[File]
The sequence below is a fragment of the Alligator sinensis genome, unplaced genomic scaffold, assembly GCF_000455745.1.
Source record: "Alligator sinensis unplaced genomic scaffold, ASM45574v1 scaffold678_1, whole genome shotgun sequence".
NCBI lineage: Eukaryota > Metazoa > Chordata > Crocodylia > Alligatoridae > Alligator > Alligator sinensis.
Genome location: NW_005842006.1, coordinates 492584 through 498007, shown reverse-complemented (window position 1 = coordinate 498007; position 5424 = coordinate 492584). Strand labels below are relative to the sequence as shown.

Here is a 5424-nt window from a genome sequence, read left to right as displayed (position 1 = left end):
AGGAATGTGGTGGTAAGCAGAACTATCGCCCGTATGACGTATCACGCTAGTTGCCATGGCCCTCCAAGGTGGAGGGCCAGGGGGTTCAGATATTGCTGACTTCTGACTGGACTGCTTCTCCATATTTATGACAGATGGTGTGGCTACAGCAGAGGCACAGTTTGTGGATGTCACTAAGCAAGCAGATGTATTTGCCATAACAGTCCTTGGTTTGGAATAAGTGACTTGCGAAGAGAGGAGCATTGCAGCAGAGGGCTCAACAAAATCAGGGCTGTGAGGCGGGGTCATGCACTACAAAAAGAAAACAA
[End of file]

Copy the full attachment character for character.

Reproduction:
The sequence below is a fragment of the Alligator sinensis genome, unplaced genomic scaffold, assembly GCF_000455745.1.
Source record: "Alligator sinensis unplaced genomic scaffold, ASM45574v1 scaffold678_1, whole genome shotgun sequence".
NCBI lineage: Eukaryota > Metazoa > Chordata > Crocodylia > Alligatoridae > Alligator > Alligator sinensis.
Genome location: NW_005842006.1, coordinates 492584 through 498007, shown reverse-complemented (window position 1 = coordinate 498007; position 5424 = coordinate 492584). Strand labels below are relative to the sequence as shown.

Here is a 5424-nt window from a genome sequence, read left to right as displayed (position 1 = left end):
AGGAATGTGGTGGTAAGCAGAACTATCGCCCGTATGACGTATCACGCTAGTTGCCATGGCCCTCCAAGGTGGAGGGCCAGGGGGTTCAGATATTGCTGACTTCTGACTGGACTGCTTCTCCATATTTATGACAGATGGTGTGGCTACAGCAGAGGCACAGTTTGTGGATGTCACTAAGCAAGCAGATGTATTTGCCATAACAGTCCTTGGTTTGGAATAAGTGACTTGCGAAGAGAGGAGCATTGCAGCAGAGGGCTCAACAAAATCAGGGCTGTGAGGCGGGGTCATGCACTACAAAAAGAAAACAA